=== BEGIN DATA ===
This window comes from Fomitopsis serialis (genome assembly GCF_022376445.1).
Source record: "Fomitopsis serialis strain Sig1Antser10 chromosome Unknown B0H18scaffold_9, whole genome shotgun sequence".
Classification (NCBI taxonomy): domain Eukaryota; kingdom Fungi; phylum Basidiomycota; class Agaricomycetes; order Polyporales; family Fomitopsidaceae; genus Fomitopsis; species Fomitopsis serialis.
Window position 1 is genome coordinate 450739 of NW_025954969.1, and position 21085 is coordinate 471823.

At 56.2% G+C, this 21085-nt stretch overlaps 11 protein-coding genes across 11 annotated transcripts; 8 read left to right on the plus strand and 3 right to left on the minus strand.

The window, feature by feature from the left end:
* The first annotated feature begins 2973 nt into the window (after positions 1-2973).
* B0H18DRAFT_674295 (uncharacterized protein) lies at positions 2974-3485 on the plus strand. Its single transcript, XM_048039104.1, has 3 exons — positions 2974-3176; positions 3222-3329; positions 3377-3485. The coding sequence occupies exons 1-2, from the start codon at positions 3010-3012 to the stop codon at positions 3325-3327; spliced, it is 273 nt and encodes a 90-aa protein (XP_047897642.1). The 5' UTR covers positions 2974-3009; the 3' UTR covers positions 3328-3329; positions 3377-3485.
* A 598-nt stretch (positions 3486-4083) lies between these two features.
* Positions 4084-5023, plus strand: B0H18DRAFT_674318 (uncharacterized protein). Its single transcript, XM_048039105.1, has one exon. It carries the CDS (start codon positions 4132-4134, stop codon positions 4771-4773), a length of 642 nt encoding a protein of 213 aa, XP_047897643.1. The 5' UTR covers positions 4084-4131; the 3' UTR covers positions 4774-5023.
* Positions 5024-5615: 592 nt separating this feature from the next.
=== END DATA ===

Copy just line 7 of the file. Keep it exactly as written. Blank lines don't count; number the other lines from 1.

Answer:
* The first annotated feature begins 2973 nt into the window (after positions 1-2973).